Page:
The 2023 OC Fair is set to open Friday, July 14, offering 23 days jam-packed with entertainment, games, shopping, wacky foods and thrilling rides.
More than 1 million people are expected to visit during the fair’s run through Aug. 13 – it is closed Mondays and Tuesdays – at the the fairgrounds in Costa Mesa.
Fair officials have elected to maintain a daily cap on attendance at 45,000 people – initially enforced as a pandemic protocol, they’ve said it created a better experience for all, with just a little more elbow room – so visitors are encouraged to plan ahead because some days will sell out, especially when there are popular shows at the Pacific Amphitheater and The Hangar.
Tickets need to be purchased online. But, for those folks who need more than one day of deep fried foods and nostalgic carnival games, the fair has brought back its passport option, which will provide admission any day of the fair with no restrictions.
Speaking of fair nostalgia, one stop for many fairgoers is the Centennial Farm. Built in 1989, the farm was constructed with the intention of highlighting Southern California’s rich agriculture. It’s also home to goats, pigs and other farm animals.
When it’s not fair season, days on the farm are calm, but busy. Volunteers lead school tours and agriculture classes. Most days the farm is open for locals to walk around the grounds and learn about where their food comes from or take a peak at the animals.
But a different thrill of excitement fills the air at the Centennial Farm when the OC Fair rolls around.
“Good memories are created here,” Evy Young, director of agriculture programs at OC Fair & Events, said simply.
Pigs are a regular fan-favorite at the OC Fair, Young said, and this year attendees will be meeting some newborn piglets and possibly will even see some sows give birth.
“We also highlight milking demonstrations and California dairy,” Young said. “California is the No. 1 dairy state in the nation. We borrow cows from Scott Brothers Dairy and we do three milking demos every day of the fair so people can actually see the cows getting milked. And we provide education to the public while they do that.”
OC Beekeepers, the UC Master Gardener Program, the California Rare Fruit Grower Society and other organizations hang out at the fair to share more gardening and agricultural lessons.
“The farm is where the love is,” Young said. “It’s a free aspect of the fair. Animal always make people smile.”
In the early days of the fair, before the farm was created, organizers would “would create little vignettes” and showcase some landscaping, but “they started to see that a lot of the kids weren’t really in tune with what agriculture was and where their food came from,” Young said. “The impetus for starting the Centennial Farm is to be able to provide that education, so kids will remember that the food they buy at the grocery store, someone had to grow and raise that food. And hopefully there will be a better understanding and more respect for the environment.”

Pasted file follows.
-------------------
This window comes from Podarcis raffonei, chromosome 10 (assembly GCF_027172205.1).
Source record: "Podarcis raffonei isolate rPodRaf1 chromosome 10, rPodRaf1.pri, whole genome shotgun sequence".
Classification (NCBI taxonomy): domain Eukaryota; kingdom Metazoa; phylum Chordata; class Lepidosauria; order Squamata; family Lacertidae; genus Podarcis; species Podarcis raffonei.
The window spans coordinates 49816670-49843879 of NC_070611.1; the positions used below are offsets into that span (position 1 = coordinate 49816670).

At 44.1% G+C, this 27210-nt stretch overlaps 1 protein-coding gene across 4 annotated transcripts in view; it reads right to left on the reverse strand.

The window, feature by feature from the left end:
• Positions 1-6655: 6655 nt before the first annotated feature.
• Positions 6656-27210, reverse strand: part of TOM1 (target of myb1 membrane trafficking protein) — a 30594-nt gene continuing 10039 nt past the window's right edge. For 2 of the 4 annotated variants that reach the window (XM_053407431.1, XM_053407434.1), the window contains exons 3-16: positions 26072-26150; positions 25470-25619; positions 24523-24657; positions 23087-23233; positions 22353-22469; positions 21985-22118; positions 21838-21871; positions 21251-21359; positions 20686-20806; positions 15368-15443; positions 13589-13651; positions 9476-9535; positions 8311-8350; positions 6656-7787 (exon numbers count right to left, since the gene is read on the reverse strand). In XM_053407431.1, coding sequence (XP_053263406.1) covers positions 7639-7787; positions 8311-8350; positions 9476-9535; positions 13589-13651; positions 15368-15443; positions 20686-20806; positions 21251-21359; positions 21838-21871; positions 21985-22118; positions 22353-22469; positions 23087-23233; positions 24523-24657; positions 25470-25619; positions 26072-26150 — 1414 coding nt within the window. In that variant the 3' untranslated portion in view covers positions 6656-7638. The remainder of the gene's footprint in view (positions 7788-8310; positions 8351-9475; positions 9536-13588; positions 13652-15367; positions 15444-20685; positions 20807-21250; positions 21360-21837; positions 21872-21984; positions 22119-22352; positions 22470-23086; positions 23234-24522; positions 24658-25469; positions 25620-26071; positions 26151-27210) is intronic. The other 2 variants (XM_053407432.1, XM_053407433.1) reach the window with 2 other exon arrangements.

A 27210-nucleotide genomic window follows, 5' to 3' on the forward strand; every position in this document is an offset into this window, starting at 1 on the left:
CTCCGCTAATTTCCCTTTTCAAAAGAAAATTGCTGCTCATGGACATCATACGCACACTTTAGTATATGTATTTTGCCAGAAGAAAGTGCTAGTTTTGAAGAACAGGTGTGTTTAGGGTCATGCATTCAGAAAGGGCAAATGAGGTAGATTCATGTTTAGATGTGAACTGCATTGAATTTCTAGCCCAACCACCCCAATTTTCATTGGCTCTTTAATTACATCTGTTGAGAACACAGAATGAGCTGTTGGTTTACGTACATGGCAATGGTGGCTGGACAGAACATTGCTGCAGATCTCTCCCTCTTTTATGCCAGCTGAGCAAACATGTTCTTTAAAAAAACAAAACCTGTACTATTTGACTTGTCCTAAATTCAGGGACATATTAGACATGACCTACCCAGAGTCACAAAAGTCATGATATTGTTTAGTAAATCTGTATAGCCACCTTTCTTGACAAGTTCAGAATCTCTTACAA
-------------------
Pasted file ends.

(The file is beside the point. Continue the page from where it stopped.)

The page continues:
Michele Richards, CEO and president at the OC Fair & Events Center, said the Centennial Farm is a way for the public to get up close and personal with the importance of farming.
“I absolutely love watching people experience the fair,” Richards said. “I love seeing the expressions on their faces, especially little kids who maybe have never seen a pig or a cow up close. To see that for the first time, the wonder in their eyes, it’s such a special thing for me.”
Aside from all the activity happening at the farm, Richards said she is most excited for the carnival food that’ll be cooking once the fair opens.
“When you come to the fair, you have to give yourself permission for that one day to go crazy,” Richards said. “Set your your diet aside and just experience all the the wonderful flavors of the fair.”
And there are plenty of concoctions to bust a diet, from deep fried s’more on a stick to a bacon smoothie.
For the fair’s thrill-seekers there are two carnival areas, with one geared toward the kiddies. The main carnival midway will be packed with 40 rides including returning favorites Zipper, Crazy Coaster and Rocking Rodeo.
There are three new rides, including Sling Shot, an experience that is exactly as it sounds. Riders will be strapped into a harness and rubber band-like cables are pulled back like a slingshot, shooting riders up into the air.
Tickets for playing the carnival games and unlimited ride wristbands are on sale at discounted rates online at ocfair.com through July 13.
If thrill rides are not your thing, let loose at one of the five stages that will feature free live entertainment – there is also roving entertainers. Karaoke with a live band returns this year and Mark Yuzuik, comedy hypnotist, is always popular.
Ticketed concerts – they include fair admission – at the Pacific Amphitheatre include a variety of genres. Smokey Robinson, Ramon Ayala, and Three Doors Down are among the many artists set to play during the fair. The Hangar has a full lineup of popular tribute bands and adrenaline junkies will be thrilled by the calendar at the Action Sports Arena with its mix of demolition derby, motorcycle racing and rodeo. Both venues also require a show ticket.
Catch a breather by walking through an exhibit of contest entries or doing some shopping.
The Art of Music Experience exhibit will showcase hand-painted reproductions of album covers, renderings of legendary musicians and neon signs. The exhibit is designed to celebrate the pre-digital legacy of record albums and get visitors to explore the creative process and impact of these works of art.
“The OC Fair is the largest gathering of community in Orange County all year long, so it’s a time and an opportunity for people to get their family and friends together to make memories,” Richards said. “Our theme this year is ‘Happy Together,’ so our hope is that everyone will come to the fair and just be happy together.”